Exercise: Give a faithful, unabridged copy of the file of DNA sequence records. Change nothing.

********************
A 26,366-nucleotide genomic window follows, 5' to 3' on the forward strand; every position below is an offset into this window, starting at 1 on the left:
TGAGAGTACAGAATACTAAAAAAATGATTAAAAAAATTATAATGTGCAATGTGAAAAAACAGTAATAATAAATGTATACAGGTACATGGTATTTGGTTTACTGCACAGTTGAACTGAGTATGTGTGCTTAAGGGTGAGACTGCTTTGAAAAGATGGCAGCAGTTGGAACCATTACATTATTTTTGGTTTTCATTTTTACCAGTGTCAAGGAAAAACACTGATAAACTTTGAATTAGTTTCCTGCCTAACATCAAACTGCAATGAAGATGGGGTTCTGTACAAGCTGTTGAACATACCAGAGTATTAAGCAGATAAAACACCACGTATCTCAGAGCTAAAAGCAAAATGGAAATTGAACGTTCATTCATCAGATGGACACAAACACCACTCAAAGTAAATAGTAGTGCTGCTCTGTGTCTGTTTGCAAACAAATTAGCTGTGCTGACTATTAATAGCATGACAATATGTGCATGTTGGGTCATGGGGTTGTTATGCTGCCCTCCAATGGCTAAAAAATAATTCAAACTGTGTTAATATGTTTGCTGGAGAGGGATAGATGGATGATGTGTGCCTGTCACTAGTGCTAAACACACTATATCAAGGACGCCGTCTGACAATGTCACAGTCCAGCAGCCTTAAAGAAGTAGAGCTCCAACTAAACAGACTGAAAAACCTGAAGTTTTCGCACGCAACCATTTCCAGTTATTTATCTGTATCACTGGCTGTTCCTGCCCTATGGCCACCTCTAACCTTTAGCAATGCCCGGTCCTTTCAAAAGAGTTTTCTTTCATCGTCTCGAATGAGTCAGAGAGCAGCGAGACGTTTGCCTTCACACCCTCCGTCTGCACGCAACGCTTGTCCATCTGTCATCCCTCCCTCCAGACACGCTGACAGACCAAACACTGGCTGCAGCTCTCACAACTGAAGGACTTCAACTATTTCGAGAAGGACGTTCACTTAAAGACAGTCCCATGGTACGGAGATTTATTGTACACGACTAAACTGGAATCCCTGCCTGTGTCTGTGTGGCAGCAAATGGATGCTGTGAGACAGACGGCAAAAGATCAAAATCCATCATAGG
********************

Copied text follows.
A 26,366-nucleotide genomic window follows, 5' to 3' on the forward strand; every position below is an offset into this window, starting at 1 on the left:
TGAGAGTACAGAATACTAAAAAAATGATTAAAAAAATTATAATGTGCAATGTGAAAAAACAGTAATAATAAATGTATACAGGTACATGGTATTTGGTTTACTGCACAGTTGAACTGAGTATGTGTGCTTAAGGGTGAGACTGCTTTGAAAAGATGGCAGCAGTTGGAACCATTACATTATTTTTGGTTTTCATTTTTACCAGTGTCAAGGAAAAACACTGATAAACTTTGAATTAGTTTCCTGCCTAACATCAAACTGCAATGAAGATGGGGTTCTGTACAAGCTGTTGAACATACCAGAGTATTAAGCAGATAAAACACCACGTATCTCAGAGCTAAAAGCAAAATGGAAATTGAACGTTCATTCATCAGATGGACACAAACACCACTCAAAGTAAATAGTAGTGCTGCTCTGTGTCTGTTTGCAAACAAATTAGCTGTGCTGACTATTAATAGCATGACAATATGTGCATGTTGGGTCATGGGGTTGTTATGCTGCCCTCCAATGGCTAAAAAATAATTCAAACTGTGTTAATATGTTTGCTGGAGAGGGATAGATGGATGATGTGTGCCTGTCACTAGTGCTAAACACACTATATCAAGGACGCCGTCTGACAATGTCACAGTCCAGCAGCCTTAAAGAAGTAGAGCTCCAACTAAACAGACTGAAAAACCTGAAGTTTTCGCACGCAACCATTTCCAGTTATTTATCTGTATCACTGGCTGTTCCTGCCCTATGGCCACCTCTAACCTTTAGCAATGCCCGGTCCTTTCAAAAGAGTTTTCTTTCATCGTCTCGAATGAGTCAGAGAGCAGCGAGACGTTTGCCTTCACACCCTCCGTCTGCACGCAACGCTTGTCCATCTGTCATCCCTCCCTCCAGACACGCTGACAGACCAAACACTGGCTGCAGCTCTCACAACTGAAGGACTTCAACTATTTCGAGAAGGACGTTCACTTAAAGACAGTCCCATGGTACGGAGATTTATTGTACACGACTAAACTGGAATCCCTGCCTGTGTCTGTGTGGCAGCAAATGGATGCTGTGAGACAGACGGCAAAAGATCAAAATCCATCATAGG